Lobbying, Corruption and Other Banes

48 Pages Posted: 13 Sep 2008

See all articles by Nauro F. Campos

Nauro F. Campos

University College London; University of Michigan at Ann Arbor - The William Davidson Institute; IZA Institute of Labor Economics

Francesco Giovannoni

University of Bristol - Department of Economics

Multiple version iconThere are 3 versions of this paper

Date Written: September 1, 2008

Abstract

Although the theoretical literature often uses lobbying and corruption synonymously, the empirical literature associates lobbying with the preferred mean for exerting influence in developed countries and corruption with the preferred one in developing countries. This paper challenges these views. Based on whether influence is sought with rulemakers or rule-enforcers, we develop a conceptual framework that highlights how political institutions are instrumental in defining the choice between bribing and lobbying. We test our predictions using survey data for about 6000 firms in 26 countries. Our results suggest that (a) lobbying and corruption are fundamentally different, (b) political institutions play a major role in explaining whether firms choose bribing or lobbying, (c) lobbying is more effective than corruption as an instrument for political influence, and (d) lobbying is more powerful than corruption as an explanatory factor for enterprise growth, even in poorer, often perceived as highly corrupt, less developed countries.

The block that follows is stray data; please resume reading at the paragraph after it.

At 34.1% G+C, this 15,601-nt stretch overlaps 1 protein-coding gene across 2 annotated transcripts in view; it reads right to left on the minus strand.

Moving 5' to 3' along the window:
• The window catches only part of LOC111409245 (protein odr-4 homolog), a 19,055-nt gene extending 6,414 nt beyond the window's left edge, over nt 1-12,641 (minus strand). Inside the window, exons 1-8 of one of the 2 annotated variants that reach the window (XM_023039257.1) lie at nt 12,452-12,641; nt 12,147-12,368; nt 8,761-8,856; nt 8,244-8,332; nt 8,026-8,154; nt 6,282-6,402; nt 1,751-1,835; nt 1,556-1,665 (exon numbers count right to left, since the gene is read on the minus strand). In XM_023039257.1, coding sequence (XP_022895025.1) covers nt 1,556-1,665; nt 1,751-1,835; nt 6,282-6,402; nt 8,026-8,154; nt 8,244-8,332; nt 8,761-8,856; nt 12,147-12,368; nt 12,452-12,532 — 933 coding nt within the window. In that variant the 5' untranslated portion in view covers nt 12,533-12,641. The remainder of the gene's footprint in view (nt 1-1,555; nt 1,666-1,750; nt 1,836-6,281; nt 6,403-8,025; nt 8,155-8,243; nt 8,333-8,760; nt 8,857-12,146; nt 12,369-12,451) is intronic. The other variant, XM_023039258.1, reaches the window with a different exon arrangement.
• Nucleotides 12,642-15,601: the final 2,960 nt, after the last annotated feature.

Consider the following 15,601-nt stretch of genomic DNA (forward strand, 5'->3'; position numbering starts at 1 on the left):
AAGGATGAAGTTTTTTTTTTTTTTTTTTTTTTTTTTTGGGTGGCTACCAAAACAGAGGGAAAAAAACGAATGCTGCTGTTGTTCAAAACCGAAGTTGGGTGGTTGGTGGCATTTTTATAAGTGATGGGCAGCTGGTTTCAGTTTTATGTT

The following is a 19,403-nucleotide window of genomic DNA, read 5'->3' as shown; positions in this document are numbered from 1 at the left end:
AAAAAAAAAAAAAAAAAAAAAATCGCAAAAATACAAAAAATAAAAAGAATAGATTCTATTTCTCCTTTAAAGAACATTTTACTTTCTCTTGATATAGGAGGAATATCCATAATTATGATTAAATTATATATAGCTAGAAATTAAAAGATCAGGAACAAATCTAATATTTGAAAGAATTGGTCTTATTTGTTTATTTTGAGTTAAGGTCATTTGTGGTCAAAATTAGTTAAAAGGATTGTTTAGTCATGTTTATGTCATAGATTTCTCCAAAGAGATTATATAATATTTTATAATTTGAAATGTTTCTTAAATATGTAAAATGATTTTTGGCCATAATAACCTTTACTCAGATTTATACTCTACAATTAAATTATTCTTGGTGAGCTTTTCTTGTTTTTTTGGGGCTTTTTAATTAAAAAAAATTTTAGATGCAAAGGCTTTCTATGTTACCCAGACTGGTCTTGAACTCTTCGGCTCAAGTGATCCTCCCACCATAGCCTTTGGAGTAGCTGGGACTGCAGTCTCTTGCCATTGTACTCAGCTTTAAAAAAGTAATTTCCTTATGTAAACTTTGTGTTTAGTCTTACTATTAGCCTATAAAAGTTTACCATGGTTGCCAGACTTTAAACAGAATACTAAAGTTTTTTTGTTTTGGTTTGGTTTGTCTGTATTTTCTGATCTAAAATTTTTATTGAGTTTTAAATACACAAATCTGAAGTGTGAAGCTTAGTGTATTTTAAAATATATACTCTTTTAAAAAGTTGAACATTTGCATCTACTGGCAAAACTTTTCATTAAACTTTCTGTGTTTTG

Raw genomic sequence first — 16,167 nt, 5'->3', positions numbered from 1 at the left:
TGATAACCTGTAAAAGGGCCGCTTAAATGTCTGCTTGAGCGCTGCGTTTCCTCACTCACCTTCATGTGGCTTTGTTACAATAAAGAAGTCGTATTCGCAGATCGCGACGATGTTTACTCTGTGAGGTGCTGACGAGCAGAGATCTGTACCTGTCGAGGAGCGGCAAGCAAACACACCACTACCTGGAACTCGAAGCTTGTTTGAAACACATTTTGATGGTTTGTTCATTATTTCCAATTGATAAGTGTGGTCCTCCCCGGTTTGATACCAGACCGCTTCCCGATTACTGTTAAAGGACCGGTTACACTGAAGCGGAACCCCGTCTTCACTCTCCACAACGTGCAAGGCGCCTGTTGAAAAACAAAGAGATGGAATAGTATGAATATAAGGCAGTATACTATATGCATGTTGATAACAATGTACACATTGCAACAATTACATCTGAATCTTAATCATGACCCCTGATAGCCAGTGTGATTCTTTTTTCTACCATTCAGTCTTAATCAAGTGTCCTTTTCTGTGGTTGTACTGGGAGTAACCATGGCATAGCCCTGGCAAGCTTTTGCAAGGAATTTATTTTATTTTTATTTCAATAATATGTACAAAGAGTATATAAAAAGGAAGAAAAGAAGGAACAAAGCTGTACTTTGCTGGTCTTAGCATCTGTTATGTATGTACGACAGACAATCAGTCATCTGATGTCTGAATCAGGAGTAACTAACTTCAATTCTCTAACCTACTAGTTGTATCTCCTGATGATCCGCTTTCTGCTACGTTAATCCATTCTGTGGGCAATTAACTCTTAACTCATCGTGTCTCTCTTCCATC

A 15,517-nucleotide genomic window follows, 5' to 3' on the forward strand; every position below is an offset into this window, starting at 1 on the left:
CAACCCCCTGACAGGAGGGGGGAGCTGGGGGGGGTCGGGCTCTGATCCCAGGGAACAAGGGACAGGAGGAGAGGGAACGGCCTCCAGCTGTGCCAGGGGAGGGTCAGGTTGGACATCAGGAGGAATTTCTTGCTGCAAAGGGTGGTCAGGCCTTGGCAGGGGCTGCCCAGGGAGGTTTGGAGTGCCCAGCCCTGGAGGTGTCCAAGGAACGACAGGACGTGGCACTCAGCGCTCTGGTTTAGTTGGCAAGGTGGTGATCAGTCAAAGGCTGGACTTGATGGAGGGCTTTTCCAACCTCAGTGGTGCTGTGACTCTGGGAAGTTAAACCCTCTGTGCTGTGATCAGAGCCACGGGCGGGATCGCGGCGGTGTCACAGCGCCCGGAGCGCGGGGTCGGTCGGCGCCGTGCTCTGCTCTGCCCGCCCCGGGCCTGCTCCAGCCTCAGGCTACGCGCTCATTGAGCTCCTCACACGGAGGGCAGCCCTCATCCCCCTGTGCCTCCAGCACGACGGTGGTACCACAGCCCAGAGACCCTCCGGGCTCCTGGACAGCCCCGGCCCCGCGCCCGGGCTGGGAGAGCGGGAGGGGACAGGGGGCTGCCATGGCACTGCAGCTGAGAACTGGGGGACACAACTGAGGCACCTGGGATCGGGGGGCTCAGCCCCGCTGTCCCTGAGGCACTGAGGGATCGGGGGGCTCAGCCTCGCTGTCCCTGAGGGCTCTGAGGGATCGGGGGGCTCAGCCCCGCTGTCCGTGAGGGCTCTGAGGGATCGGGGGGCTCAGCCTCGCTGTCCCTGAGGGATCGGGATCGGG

Keywords: lobbying, corruption, political institutions

JEL Classification: E23, D72, H26, O17, P16

Suggested Citation

Campos, Nauro F. and Giovannoni, Francesco, Lobbying, Corruption and Other Banes (September 1, 2008). William Davidson Institute Working Paper No. 930, Available at SSRN: https://ssrn.com/abstract=1267355 or http://dx.doi.org/10.2139/ssrn.1267355

Nauro F. Campos (Contact Author)

University College London ( email )

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University of Michigan at Ann Arbor - The William Davidson Institute

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IZA Institute of Labor Economics

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Francesco Giovannoni

University of Bristol - Department of Economics ( email )

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University of Bristol
Bristol, BS81TU
United Kingdom
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+44 117 928 8577 (Fax)

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